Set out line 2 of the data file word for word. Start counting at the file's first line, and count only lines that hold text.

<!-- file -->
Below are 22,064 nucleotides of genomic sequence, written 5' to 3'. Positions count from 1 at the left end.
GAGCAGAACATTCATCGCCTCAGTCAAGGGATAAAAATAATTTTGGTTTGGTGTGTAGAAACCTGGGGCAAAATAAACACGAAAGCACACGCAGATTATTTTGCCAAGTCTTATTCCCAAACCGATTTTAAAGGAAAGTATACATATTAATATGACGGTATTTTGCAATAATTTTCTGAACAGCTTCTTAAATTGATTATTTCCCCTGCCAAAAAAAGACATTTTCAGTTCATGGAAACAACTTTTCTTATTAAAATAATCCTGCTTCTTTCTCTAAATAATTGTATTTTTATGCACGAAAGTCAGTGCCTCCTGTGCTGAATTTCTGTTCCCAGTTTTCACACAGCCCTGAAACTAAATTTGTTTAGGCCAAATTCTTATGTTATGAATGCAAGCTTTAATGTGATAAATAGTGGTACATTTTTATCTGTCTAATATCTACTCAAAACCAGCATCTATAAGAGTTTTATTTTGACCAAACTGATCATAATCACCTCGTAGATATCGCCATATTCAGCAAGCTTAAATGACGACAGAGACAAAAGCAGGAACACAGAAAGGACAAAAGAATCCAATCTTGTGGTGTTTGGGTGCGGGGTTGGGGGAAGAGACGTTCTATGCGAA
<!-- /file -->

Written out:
GAGCAGAACATTCATCGCCTCAGTCAAGGGATAAAAATAATTTTGGTTTGGTGTGTAGAAACCTGGGGCAAAATAAACACGAAAGCACACGCAGATTATTTTGCCAAGTCTTATTCCCAAACCGATTTTAAAGGAAAGTATACATATTAATATGACGGTATTTTGCAATAATTTTCTGAACAGCTTCTTAAATTGATTATTTCCCCTGCCAAAAAAAGACATTTTCAGTTCATGGAAACAACTTTTCTTATTAAAATAATCCTGCTTCTTTCTCTAAATAATTGTATTTTTATGCACGAAAGTCAGTGCCTCCTGTGCTGAATTTCTGTTCCCAGTTTTCACACAGCCCTGAAACTAAATTTGTTTAGGCCAAATTCTTATGTTATGAATGCAAGCTTTAATGTGATAAATAGTGGTACATTTTTATCTGTCTAATATCTACTCAAAACCAGCATCTATAAGAGTTTTATTTTGACCAAACTGATCATAATCACCTCGTAGATATCGCCATATTCAGCAAGCTTAAATGACGACAGAGACAAAAGCAGGAACACAGAAAGGACAAAAGAATCCAATCTTGTGGTGTTTGGGTGCGGGGTTGGGGGAAGAGACGTTCTATGCGAA